Further, the standard cardboard superstructure employed to give rigidity to replacement filter elements may result in the rigidity deteriorating during high humidity conditions or rainstorms. The replacement filter element may then be drawn out of the air conditioning system's channeled filter housing and into the air-moving fan, thus destroying the replaceable filter element's ability to filter. Use of the cardboard superstructure also blinds a portion of the replaceable filter element and reduces the capacity of the filter element to capture and retain particulate matter. And finally, use of cardboard superstructure requires the use of wood fiber and is not environmentally conservative.
A solution to several of these problems was presented in Culwell, U.S. Pat. No. 6,152,980, the specification of which is incorporated herein by reference. Culwell describes an air filter element that is partially fabricated on site. Instead of a cardboard superstructure, one or more wire frames are overlapped and rigidly fastened together using a high tensile strength adhesive tape to form a structure substantially conforming to the dimensions of the original equipment manufacturer's filter housing. The filter media is attached to the rigid wire frame by selective drawing pleated filter material around a portion of a wire member and securing the pleats to each other by means of epoxy coated staples.
Nevertheless, several problems still remain. Some equipment, such as supermarket refrigeration units, require long air filter elements. However, such equipment often is installed in such a manner where access to the filter housing is limited in space, so that a replacement air filter of the proper length cannot be inserted into the filter housing without moving the unit or neighboring equipment. Furthermore, problems have been found with the ends of the filter element being exposed during shipping, assembly and insertion, resulting in damage to the filter element and injury to the individual doing the installation.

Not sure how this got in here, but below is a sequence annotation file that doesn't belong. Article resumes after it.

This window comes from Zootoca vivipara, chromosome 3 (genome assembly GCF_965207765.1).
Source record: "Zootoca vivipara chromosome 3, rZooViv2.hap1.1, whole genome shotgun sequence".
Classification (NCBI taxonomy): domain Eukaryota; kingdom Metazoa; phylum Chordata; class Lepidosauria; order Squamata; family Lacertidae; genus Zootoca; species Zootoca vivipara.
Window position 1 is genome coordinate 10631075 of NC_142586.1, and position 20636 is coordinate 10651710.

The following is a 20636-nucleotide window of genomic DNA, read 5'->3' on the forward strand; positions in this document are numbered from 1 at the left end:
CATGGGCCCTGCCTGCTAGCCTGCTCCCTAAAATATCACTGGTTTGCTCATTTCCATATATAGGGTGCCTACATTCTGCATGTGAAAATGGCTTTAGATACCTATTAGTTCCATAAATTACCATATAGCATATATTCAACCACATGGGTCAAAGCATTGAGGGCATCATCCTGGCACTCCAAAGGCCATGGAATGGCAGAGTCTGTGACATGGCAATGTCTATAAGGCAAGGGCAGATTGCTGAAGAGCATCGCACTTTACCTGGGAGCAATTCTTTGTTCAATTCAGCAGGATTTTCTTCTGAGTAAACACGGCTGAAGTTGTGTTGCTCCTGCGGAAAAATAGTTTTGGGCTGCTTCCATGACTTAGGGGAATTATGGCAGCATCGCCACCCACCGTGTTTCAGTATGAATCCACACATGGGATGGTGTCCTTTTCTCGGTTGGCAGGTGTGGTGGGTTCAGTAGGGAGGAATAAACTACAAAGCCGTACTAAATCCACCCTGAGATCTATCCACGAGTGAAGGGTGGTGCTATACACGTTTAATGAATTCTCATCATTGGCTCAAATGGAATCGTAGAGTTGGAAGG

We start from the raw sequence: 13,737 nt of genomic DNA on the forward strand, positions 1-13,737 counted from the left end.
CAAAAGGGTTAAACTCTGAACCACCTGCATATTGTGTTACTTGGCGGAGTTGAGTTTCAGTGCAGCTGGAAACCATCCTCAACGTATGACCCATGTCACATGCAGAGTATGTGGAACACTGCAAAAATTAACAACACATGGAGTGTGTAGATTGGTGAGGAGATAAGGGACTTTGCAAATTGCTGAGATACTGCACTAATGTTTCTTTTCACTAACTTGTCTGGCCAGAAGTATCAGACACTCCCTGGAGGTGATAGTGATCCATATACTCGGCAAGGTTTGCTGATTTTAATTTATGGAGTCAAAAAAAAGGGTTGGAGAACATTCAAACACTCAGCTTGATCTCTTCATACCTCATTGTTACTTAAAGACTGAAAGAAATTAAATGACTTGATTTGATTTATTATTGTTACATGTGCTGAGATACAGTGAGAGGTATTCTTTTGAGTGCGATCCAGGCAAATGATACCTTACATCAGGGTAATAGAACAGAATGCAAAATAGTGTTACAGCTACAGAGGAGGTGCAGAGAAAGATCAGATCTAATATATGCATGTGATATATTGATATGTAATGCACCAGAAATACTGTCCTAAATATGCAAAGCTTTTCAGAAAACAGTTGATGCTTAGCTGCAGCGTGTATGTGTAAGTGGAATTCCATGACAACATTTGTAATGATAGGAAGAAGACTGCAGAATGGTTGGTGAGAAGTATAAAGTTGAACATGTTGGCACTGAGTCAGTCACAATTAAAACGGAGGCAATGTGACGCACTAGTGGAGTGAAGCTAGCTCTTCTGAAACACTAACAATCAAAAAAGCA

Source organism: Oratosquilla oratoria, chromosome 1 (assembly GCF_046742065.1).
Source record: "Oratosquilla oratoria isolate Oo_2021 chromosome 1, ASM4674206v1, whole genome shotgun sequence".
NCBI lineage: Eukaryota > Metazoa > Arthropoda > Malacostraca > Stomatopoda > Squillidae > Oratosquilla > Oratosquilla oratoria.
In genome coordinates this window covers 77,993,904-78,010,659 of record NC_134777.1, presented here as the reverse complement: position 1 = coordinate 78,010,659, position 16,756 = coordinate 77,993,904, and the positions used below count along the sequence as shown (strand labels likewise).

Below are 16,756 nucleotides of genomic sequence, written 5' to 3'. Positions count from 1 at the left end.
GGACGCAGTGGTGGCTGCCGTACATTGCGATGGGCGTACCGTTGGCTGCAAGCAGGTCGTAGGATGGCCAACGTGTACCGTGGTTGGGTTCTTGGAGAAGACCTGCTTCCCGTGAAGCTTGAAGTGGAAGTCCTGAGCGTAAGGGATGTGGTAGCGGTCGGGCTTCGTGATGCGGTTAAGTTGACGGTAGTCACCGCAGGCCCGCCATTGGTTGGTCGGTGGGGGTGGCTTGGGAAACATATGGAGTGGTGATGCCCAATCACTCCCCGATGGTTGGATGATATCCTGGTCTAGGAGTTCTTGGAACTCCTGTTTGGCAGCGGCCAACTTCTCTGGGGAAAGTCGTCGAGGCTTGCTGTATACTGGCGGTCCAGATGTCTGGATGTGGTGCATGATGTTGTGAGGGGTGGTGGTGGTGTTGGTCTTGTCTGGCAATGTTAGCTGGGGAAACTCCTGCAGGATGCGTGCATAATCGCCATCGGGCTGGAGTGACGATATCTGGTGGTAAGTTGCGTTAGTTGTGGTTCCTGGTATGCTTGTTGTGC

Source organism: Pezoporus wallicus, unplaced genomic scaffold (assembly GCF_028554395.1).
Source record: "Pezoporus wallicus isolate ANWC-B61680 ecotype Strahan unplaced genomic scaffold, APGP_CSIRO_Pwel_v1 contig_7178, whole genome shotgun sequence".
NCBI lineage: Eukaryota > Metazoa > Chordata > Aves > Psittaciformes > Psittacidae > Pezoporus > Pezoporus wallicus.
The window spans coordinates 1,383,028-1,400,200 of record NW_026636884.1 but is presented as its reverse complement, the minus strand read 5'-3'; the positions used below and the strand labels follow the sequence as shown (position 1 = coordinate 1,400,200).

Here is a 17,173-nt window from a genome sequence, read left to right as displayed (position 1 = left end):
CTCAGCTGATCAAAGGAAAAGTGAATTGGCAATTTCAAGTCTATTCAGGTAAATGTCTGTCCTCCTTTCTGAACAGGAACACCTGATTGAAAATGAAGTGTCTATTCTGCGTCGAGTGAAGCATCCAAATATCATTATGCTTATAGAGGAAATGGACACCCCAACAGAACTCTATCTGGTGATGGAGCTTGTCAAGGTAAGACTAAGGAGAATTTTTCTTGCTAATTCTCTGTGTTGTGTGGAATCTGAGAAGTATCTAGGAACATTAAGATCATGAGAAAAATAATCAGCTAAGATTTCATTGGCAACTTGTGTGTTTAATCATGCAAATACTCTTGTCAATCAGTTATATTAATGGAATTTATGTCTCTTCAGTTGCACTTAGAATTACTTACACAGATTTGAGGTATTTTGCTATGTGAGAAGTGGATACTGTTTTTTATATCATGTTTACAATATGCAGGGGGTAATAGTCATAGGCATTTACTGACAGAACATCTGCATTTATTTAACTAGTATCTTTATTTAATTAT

Thus, what is needed is an improved means to fabricate a foldable or flexible filter element on-site with limited access space, on an as-needed basis and in a custom size providing a positive seal, with greater ease of assembly in the field and protection for the ends of the filter element.
The present invention overcomes the shortcomings of the prior art by providing a filter element that is partially fabricated on site wherein one or more wire frames are flexibly attached to each other end-to-end using flexible attachment means to form a structure substantially conforming to the dimensions of the original equipment manufacturer's filter housing. The flexible attachment means hold the wire frame members together without overlap. The wire frames when inserted into the filter housing provides the necessary structural support for a filter element and wire mesh. Because the wire frame members are flexibly attached, the assembled filter unit of the present invention can be inserted into the filter housing one frame at a time, with the frame sections yet to be inserted folded or directed off to one side, thus bypassing space restrictions that would prevent a full-sized filter unit with rigidly attached frame members, constructed in accordance with the prior art, from being removed or inserted.
In one exemplary embodiment, the flexible attachment means comprises one or more spring connectors. The spring connectors are sufficiently flexible to allow the spring connector to be turned and threaded over the wire frame members. The spring connectors also may be sized so as to fit within a segment of the wire frame members bounded by a cross piece or top or bottom of the wire frame, so as to prevent adjacent frames from moving vertically with respect to each other.